Looking for info on UB-77 hulk in Plymouth Harbor, 1917
From: mark <email@example.com>
Sent: Nov 7, 2004 2:57 PM
Subject: When you were offline (via Bravenet HumanClick)
Looking at a picture here that has a caption under it "ub 77 hulk in Plymouth Harbour 1917."
Do you have any info as to what happened to her.
The above message was sent when you were offline, via your HumanClicked site.
Deutschland Unterseeboote UB-77 photo (New 07-04-05)
Deutschland Unterseeboote UB-77 home page (New 07-04-05)
Uboat Net on UB-77 history and end
The Final Voyage Kapitan Wilhelm Meyer UB-77
Kapitan Wilhelm Meyer und Frau
SS Giralda 1887 Osbourne, Sunderland; South Metropolitan Gas Co. ;1100 tons; 68.58 x 10.05 x 4.9m;Screw, 2 cylinder compound, 128 NHP;1 x 13pdr stern gun.
The steamship Giralda was torpedoed in her forehold by the German submarine UB-77, Six men died in the attack, the remainder escaped in the lifeboats and were picked up by Runswick lifeboat
....The first divers were in the water at 10am and we descended to 35 metres to see the wreck of the 'Pomeranian' a 4000 ton cargo ship, sunk in 1918 by a torpedo fired by German U-boat UB-77.
Vis was a bit poor on this wreck but the sunlight did manage to penetrate to this depth so it wasn't too murky. A great big chunk of a wreck with plenty of metalwork to explore. Met one 'big daddy' of an edible crab on this dive, you definitely wouldn't want to get on the wrong side of this fella's pincers! Max depth 35 metres, divetime 34 minutes. Had a good surface interval once again as we moved back along the coast before completing the final dive of the weekend. The last dive was a drift dive along the shore, a nice leisurely way to end the weekend, just drifting freely in the current. Plenty to look at as we made our way along the ledges, coming across numerous fish, starfish and scallops (scallops tasted great by the way guys!) Max depth 29 metres, divetime 36 minutes....
...When the great war came in 1914, the Celtic was withdrawn from her peacetime service and converted into an Armed Merchant Cruiser with 8 x 6 inch guns. On the fourth of December she was added to the 10th Cruiser Squadron. But, as it would show, large ships were not suited for war cruising because of their enormous consumption of coal. In a matter of months all of Britainís coal supplies were gone. So, in January 1916, the Celtic was instead converted as a troop ship assigned to carry soldiers to Egypt. In March she was back on her Liverpool-New York run, but still able to quickly be converted back. Her voyages continued without any major mishaps, but in 1917, the Celtic struck a mine outside Isle of Man laid by the German U-boat U-80, and 17 people on board the steamer were killed by the explosion. The London & N. Western Rly Co. ship Slieve Bawn picked up the passengers and brought them to Holyhead in north-western Wales. Fortunately, the Celtic was not mortally wounded, and she was towed into Peel Bay. The vessel was taken to Belfast where she was repaired. Shortly afterwards the Celtic was again on the Liverpool-New York route.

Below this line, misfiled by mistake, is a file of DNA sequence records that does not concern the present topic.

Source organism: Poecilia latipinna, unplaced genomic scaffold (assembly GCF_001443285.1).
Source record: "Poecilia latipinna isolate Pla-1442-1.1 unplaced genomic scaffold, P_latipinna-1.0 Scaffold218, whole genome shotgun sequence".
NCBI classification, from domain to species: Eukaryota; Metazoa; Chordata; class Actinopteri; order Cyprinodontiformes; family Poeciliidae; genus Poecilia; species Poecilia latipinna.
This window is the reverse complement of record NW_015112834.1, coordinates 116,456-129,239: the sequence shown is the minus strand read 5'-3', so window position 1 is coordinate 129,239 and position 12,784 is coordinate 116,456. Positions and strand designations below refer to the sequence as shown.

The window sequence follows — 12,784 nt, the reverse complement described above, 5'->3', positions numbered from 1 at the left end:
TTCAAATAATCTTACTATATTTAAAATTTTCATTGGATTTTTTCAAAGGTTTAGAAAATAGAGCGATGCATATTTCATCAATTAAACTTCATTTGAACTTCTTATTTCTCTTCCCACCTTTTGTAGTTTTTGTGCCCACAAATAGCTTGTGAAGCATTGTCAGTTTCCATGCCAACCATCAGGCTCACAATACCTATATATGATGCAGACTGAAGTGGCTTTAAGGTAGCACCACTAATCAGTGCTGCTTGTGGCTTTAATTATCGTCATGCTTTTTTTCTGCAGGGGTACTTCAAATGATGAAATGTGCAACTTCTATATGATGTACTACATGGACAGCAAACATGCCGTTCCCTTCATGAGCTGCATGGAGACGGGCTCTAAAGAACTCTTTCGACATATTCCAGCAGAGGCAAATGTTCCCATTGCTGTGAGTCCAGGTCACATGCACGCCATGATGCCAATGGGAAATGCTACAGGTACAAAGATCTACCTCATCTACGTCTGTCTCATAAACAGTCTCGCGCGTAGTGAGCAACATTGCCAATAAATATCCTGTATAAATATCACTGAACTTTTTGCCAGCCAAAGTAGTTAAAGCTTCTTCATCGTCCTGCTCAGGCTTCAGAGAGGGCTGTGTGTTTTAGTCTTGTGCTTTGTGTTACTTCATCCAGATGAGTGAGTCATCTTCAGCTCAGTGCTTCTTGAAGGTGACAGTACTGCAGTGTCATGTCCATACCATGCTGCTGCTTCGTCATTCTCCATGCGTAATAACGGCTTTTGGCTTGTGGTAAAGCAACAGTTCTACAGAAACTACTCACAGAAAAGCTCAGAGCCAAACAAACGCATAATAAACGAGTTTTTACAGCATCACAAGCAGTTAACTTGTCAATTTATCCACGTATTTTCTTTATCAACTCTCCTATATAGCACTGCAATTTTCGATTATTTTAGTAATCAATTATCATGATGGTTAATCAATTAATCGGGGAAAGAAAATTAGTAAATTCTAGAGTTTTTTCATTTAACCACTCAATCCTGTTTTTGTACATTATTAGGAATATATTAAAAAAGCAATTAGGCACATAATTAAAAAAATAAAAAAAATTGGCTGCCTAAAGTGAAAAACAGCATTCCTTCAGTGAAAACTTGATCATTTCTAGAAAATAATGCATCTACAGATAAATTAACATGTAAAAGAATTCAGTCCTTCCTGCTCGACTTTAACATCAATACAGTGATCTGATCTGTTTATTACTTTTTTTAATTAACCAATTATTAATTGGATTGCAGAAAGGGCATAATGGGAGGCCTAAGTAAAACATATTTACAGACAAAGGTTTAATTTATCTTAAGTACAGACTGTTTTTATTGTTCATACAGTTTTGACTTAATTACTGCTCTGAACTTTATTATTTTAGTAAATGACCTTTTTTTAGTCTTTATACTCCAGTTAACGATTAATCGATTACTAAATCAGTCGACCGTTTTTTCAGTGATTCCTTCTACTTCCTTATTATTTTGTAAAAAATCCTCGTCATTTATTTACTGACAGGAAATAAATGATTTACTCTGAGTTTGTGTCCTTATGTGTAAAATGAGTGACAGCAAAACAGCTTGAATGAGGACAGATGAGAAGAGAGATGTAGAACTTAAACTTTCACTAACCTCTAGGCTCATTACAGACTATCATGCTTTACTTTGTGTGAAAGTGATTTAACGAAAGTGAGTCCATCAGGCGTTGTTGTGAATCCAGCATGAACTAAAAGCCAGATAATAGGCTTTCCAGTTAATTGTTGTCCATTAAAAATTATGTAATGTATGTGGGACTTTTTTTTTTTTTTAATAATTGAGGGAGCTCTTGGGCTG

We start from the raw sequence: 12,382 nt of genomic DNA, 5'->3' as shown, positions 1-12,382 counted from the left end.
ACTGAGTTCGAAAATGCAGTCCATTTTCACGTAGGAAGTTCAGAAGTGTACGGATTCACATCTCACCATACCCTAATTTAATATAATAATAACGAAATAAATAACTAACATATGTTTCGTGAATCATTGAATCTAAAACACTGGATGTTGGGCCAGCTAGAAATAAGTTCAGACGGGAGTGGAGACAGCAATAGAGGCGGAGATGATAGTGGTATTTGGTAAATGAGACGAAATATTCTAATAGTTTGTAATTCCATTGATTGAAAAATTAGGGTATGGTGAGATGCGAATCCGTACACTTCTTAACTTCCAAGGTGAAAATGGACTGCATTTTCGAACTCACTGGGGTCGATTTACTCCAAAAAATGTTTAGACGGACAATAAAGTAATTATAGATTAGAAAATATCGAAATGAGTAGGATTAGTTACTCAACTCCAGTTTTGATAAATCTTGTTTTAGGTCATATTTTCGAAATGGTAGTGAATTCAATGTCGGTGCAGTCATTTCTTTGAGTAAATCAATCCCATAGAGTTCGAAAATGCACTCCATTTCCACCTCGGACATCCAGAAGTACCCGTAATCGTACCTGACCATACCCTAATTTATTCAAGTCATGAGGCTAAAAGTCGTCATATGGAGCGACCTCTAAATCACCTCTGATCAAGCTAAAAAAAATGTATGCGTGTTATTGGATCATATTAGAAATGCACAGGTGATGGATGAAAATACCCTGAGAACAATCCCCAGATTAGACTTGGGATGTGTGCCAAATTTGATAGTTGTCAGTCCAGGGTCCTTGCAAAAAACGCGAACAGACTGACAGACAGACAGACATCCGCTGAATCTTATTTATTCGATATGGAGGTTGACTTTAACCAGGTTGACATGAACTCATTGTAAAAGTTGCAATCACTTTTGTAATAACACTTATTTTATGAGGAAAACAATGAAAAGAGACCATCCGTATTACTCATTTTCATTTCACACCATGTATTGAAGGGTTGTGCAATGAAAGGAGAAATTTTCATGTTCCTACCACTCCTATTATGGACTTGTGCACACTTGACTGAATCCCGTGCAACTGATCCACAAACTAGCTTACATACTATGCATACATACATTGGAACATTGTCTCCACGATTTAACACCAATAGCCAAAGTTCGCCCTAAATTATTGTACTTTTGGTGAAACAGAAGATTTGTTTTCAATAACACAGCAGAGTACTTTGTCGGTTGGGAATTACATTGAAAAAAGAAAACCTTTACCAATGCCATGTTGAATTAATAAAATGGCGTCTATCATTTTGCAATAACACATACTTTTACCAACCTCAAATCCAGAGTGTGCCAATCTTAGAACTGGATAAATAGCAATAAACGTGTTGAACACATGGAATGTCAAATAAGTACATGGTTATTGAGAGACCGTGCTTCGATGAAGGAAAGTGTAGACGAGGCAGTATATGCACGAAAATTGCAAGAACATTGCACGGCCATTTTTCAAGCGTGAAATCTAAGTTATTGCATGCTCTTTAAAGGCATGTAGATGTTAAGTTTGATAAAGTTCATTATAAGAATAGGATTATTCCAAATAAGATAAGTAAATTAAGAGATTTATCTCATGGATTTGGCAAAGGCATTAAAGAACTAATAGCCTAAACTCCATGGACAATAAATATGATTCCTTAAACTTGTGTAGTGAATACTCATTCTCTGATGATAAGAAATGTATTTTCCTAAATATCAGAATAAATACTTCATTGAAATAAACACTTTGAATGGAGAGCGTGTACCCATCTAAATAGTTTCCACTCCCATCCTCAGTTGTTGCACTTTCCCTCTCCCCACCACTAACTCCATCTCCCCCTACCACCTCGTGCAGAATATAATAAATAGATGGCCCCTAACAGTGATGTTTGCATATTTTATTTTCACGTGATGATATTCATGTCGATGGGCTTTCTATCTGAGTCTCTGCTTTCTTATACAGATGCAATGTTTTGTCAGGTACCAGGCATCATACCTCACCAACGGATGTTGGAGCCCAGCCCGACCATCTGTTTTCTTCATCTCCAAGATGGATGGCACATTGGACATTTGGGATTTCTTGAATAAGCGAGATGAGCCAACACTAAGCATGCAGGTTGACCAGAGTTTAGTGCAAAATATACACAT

In May the same year the Germans were at it again. This time they failed to hit the ship, though, and the ship went on, unscathed. But the never-ending self-confidence of the Germans continued, and in March 1918, the Celtic was torpedoed in the Irish Sea by the UB-77. Six people on the Celtic were killed when the torpedo hit its target. The Celticís luck continued and she was not sunk. Instead she was towed to Liverpool where Harland and Wolff repaired her. The vessel was soon back in service, and at the warís end in 1918, she was still intact....
Steve Schwartz [mailto:firstname.lastname@example.org]
Sent: Sunday, July 03, 2005 11:09 PM
Subject: UB 77 Photo Inquiry
November 7, 2004 you made an inquiry to Jim Santos. It stated that you were looking at a picture, and that the caption read "UB 77 Hulk in Plymouth Harbor, 1917" http://adjunct.diodon349.com/Uboats/looking_for_info_on_ub_77_hulk_in_Plymouth_Haroor_England_1917.htm
hulk ( hŭlk ) n. Nautical. A heavy, unwieldy ship. The hull of an old, unseaworthy, or wrecked ship.
Do you think you can send me a scanned copy of this photo with its caption in which you are inquiring about? Something sounds wrong, or in error, and I am wondering if I might look at this photo and see if I can understand what exactly is wrong.
Germany made 3 u-boats during the 1st World War with the No. 77.
1. U-77 Sunk 7th July 1917 Kinnaird Head, Scotland.
3. UC-77 Sunk 14th, July 1918 Flanders Coast, Belgium.
The UB-77 was not commissioned for Military service until 2nd October 1917.
The UB-77 was stationed at Bremerhaven, Germany. It was a Coastal Cruiser, however its patrol was up the East Coast of the U.K. around the Northern Part of Scotland and to the mouth of the North Channel and back again. . This u-boat was lucky enough to have never recieve any damage from British or American attempts to sink her. And as far as I know, the UB-77 was never near Plymouth Harbor. At the end of the war, per the Armistace, this U-boat was turned over at: Harwich, England 1st January 1919. Sold for junk and broken up by Messrs. G. Cohen, Sons & Co., London
So I am very curious about the photo in which you are refering to, and hope that you can send me a copy. More than likely, I will know more about this photo after I see it.
Tuscania I webmaster
R. Santos" <email@example.com>
To: "Steve Schwartz" <firstname.lastname@example.org>
Subject: RE: When you were offline (via Bravenet HumanClick)
Date: Sun, 3 Jul 2005 14:24:28 -0700
Alas, no, I never was given a photo from Mark. Maybe you could contact him for it. I posted your info on the UB-77 page you visited.